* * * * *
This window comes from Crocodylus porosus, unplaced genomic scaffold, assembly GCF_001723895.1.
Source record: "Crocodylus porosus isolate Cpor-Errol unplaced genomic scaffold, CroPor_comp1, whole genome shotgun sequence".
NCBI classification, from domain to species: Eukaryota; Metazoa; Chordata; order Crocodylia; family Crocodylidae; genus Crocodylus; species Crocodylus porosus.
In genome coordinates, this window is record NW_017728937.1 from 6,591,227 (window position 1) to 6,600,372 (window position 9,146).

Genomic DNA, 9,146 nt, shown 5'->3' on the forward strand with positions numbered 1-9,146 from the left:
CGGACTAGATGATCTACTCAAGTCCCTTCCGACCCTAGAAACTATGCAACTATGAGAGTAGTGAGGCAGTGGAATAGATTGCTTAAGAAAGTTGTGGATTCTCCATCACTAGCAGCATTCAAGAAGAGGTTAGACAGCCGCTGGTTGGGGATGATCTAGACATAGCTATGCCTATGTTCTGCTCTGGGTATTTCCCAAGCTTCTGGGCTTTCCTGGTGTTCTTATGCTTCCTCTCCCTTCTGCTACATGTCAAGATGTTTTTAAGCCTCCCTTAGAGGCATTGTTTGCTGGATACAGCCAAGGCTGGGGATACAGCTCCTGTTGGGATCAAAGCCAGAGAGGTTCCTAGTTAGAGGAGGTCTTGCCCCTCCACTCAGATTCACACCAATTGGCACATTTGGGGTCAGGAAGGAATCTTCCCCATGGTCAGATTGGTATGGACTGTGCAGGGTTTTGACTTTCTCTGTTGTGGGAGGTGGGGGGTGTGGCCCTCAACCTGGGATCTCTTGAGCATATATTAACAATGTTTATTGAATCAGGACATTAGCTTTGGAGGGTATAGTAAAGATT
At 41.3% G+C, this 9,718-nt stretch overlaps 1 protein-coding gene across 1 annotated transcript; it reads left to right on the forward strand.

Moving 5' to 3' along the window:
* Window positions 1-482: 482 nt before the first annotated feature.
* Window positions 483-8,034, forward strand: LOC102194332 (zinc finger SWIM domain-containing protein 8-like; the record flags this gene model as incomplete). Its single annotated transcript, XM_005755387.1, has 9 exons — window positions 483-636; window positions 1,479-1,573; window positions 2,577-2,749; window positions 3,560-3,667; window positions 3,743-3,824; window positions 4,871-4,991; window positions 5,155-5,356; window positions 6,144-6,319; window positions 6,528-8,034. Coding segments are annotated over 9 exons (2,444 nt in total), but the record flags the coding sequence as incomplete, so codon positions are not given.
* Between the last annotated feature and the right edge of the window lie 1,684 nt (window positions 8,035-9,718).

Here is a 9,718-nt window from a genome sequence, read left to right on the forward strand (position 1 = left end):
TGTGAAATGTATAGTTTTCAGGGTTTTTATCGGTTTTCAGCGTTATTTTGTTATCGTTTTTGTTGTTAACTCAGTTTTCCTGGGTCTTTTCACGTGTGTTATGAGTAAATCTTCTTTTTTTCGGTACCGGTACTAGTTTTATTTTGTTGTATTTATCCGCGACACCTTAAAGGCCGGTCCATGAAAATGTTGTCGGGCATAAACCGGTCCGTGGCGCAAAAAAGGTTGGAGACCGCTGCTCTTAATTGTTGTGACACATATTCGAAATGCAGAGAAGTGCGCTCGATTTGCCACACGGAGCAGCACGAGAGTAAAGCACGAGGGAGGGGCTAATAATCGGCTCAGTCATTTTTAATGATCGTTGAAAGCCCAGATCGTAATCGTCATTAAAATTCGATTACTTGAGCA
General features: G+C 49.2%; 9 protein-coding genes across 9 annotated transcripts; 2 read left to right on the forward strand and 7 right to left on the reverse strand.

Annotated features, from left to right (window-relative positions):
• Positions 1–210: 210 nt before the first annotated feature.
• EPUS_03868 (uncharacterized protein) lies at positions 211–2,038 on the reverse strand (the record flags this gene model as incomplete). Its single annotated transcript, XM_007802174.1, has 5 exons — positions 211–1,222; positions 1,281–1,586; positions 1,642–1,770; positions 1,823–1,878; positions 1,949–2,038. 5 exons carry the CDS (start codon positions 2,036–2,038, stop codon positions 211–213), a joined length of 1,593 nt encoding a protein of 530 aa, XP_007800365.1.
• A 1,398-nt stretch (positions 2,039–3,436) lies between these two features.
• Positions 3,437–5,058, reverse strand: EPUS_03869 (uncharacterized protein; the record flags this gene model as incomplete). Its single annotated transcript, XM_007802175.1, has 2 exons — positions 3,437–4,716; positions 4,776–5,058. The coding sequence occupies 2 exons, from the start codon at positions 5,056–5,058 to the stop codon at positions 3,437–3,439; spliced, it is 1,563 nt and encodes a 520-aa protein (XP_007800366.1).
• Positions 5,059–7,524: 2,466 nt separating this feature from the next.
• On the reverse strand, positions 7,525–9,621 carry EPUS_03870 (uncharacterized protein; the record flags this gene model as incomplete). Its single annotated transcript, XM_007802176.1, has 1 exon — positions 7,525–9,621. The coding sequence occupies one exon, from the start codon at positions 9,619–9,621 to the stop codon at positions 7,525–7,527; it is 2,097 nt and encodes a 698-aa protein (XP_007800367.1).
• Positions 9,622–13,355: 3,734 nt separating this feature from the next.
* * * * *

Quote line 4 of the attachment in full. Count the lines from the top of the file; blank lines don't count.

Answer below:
In genome coordinates, this window is record NW_017728937.1 from 6,591,227 (window position 1) to 6,600,372 (window position 9,146).